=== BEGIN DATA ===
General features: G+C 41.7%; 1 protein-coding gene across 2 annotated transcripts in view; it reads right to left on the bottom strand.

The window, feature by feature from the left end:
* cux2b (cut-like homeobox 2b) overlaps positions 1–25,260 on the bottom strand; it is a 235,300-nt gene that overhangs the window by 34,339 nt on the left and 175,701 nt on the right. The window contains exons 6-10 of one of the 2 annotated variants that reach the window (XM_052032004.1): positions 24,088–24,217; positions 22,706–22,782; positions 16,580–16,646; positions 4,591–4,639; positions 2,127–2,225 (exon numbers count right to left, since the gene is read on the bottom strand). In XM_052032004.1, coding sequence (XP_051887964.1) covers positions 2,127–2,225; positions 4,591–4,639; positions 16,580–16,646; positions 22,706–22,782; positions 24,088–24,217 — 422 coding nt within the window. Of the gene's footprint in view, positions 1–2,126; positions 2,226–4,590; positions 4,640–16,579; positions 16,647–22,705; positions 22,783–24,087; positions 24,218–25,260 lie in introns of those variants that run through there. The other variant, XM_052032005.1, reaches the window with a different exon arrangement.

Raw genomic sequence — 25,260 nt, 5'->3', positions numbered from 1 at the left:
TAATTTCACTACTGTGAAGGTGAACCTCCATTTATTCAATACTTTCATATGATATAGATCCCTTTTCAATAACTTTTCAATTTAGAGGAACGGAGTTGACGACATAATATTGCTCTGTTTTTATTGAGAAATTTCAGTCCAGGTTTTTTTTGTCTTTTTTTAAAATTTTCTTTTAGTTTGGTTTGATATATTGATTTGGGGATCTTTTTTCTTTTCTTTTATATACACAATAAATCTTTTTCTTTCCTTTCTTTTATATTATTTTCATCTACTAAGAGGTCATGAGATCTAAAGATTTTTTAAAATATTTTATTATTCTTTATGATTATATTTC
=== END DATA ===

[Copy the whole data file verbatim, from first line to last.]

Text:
General features: G+C 41.7%; 1 protein-coding gene across 2 annotated transcripts in view; it reads right to left on the bottom strand.

The window, feature by feature from the left end:
* cux2b (cut-like homeobox 2b) overlaps positions 1–25,260 on the bottom strand; it is a 235,300-nt gene that overhangs the window by 34,339 nt on the left and 175,701 nt on the right. The window contains exons 6-10 of one of the 2 annotated variants that reach the window (XM_052032004.1): positions 24,088–24,217; positions 22,706–22,782; positions 16,580–16,646; positions 4,591–4,639; positions 2,127–2,225 (exon numbers count right to left, since the gene is read on the bottom strand). In XM_052032004.1, coding sequence (XP_051887964.1) covers positions 2,127–2,225; positions 4,591–4,639; positions 16,580–16,646; positions 22,706–22,782; positions 24,088–24,217 — 422 coding nt within the window. Of the gene's footprint in view, positions 1–2,126; positions 2,226–4,590; positions 4,640–16,579; positions 16,647–22,705; positions 22,783–24,087; positions 24,218–25,260 lie in introns of those variants that run through there. The other variant, XM_052032005.1, reaches the window with a different exon arrangement.

Raw genomic sequence — 25,260 nt, 5'->3', positions numbered from 1 at the left:
TAATTTCACTACTGTGAAGGTGAACCTCCATTTATTCAATACTTTCATATGATATAGATCCCTTTTCAATAACTTTTCAATTTAGAGGAACGGAGTTGACGACATAATATTGCTCTGTTTTTATTGAGAAATTTCAGTCCAGGTTTTTTTTGTCTTTTTTTAAAATTTTCTTTTAGTTTGGTTTGATATATTGATTTGGGGATCTTTTTTCTTTTCTTTTATATACACAATAAATCTTTTTCTTTCCTTTCTTTTATATTATTTTCATCTACTAAGAGGTCATGAGATCTAAAGATTTTTTAAAATATTTTATTATTCTTTATGATTATATTTC